Milk output could fall again in 2024, unless greater clarity on environmental issues such as the nitrates derogation is provided by the Irish Government and Brussels, Dairy Industry Ireland (DII) has claimed.

Milk intake by Irish dairies plummeted in 2023, falling by a massive 365.5m litres or 4.1%. This was the first significant drop in output for more than 15 years.

Total intakes by creameries and liquid milk plants hit 8.5bn litres last year, back from 8.865bn litres in 2022.

Peak milk

There are differing views on whether Ireland has tipped over ‘peak milk’ and is now entering a period of supply stagnation.

While most processors forecast that supplies will rebound this year, DII director Conor Mulvihill cautioned that this was not a given.

“While [milk] price and weather were obvious factors on Irish supply decline in 2023, there is no doubt whatsoever that policy incoherence is the main driver,” Mulvihill said.

“Unless clarity is delivered on national and EU policy in a manner that is just for farmers and industry, the prospect for a further decline in output, and the consequent knock-on damage for the Irish national economy, is very high,” he maintained.

Professor Karina Pierce of UCD said farmer sentiment is a key consideration in relation to milk output this year.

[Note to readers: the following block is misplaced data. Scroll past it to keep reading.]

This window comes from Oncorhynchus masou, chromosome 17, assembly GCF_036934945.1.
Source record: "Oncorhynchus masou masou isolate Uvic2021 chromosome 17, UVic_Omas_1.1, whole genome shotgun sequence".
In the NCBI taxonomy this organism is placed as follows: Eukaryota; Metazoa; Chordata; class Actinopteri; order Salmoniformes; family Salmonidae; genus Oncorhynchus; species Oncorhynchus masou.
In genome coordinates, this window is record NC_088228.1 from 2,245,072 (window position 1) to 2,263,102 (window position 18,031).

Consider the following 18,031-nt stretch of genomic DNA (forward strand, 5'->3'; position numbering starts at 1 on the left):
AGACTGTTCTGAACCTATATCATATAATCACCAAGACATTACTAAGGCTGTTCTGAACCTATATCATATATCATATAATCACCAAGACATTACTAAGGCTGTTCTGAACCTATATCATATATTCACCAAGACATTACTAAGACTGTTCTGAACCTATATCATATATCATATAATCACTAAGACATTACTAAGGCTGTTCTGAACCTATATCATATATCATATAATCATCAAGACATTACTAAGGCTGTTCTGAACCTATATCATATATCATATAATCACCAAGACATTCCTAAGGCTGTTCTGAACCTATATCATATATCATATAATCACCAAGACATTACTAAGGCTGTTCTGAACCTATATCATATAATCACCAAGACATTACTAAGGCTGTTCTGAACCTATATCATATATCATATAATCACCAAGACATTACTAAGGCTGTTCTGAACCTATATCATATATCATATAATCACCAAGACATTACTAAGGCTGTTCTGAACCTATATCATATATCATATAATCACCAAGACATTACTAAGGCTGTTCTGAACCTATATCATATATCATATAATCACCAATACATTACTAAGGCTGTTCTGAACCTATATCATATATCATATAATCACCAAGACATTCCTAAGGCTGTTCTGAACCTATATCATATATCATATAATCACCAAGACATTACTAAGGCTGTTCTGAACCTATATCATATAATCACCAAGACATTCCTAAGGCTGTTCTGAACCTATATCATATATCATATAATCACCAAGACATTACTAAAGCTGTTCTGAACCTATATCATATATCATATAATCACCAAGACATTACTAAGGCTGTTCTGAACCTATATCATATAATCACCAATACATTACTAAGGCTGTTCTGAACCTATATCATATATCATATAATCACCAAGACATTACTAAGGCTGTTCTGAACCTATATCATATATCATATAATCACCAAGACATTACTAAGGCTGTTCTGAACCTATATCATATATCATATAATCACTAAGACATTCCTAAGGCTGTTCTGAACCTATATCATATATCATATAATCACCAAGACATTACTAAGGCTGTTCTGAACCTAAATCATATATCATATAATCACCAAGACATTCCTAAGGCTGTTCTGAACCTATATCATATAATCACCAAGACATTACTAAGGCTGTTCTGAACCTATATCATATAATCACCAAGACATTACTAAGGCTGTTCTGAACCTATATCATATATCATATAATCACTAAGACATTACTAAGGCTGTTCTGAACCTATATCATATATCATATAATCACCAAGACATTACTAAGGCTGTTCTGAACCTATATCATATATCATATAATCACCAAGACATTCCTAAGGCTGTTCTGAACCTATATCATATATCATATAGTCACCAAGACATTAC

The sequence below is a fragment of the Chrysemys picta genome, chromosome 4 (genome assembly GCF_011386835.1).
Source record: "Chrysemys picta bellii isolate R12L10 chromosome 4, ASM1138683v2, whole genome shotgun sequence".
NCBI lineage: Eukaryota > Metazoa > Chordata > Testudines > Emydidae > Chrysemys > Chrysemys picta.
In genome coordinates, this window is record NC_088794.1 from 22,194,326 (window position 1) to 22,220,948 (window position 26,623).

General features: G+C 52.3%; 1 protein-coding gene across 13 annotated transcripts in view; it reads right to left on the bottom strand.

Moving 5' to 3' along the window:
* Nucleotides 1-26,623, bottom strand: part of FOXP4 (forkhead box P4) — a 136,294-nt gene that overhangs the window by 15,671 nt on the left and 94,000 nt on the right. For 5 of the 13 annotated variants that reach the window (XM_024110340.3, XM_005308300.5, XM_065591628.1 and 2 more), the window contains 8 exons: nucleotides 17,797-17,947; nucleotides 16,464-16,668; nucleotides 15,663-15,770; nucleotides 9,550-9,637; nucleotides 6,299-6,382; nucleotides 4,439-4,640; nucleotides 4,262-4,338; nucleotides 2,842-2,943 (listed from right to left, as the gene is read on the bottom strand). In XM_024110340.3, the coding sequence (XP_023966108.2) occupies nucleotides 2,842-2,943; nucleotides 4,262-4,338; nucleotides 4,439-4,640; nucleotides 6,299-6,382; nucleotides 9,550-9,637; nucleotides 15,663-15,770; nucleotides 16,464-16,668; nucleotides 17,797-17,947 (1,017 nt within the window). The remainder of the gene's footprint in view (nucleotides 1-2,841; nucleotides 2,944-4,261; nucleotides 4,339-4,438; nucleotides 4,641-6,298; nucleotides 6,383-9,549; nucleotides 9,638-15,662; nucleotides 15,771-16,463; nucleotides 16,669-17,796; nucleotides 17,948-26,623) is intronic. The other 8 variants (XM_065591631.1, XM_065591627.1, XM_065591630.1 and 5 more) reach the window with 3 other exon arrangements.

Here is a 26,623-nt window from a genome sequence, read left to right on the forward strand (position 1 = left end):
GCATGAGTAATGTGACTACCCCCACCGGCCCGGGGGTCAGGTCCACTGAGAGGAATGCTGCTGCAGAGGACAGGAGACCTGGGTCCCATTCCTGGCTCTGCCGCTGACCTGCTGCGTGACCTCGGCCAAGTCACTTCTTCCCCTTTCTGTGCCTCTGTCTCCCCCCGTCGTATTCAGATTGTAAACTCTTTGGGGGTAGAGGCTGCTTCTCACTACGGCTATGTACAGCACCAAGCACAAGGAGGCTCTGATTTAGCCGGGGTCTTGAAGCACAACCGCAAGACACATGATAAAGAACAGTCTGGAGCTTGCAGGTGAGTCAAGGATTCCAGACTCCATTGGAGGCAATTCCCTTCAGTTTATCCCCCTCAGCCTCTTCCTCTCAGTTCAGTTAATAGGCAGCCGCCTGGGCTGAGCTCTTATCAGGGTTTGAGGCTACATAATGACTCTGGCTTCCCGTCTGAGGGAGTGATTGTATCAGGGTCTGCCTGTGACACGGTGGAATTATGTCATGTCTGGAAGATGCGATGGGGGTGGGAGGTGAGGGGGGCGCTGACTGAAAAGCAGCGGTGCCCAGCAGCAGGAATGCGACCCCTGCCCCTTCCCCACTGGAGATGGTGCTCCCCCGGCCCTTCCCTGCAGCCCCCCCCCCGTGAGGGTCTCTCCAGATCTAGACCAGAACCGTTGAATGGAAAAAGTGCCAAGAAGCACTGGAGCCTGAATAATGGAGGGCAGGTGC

“Uncertainty about the future, particularly around changing environmental regulations, means that sentiment on farms is more negative than it has been since milk quota abolition, and this will impact on milk production for the next few years,” Pierce maintained.

However, she said stronger milk prices and reduced input costs should be reflected in increased output in 2024.

Key determinant

Joe Patton of Teagasc maintained that milk price will be the key determinant of output this year.

“We wouldn’t want to over-react to this drop. Three-hundred-and-sixty-five million litres sounds like a big figure, but it equates to 1.6l/cow/day from late summer onwards,” he pointed out.

“Almost collectively, farmers appeared to say last year that this is not worth it, and they just let supplies slide.

“But if the weather conditions are right and milk price recovers, then I believe output will bounce back,” Patton said.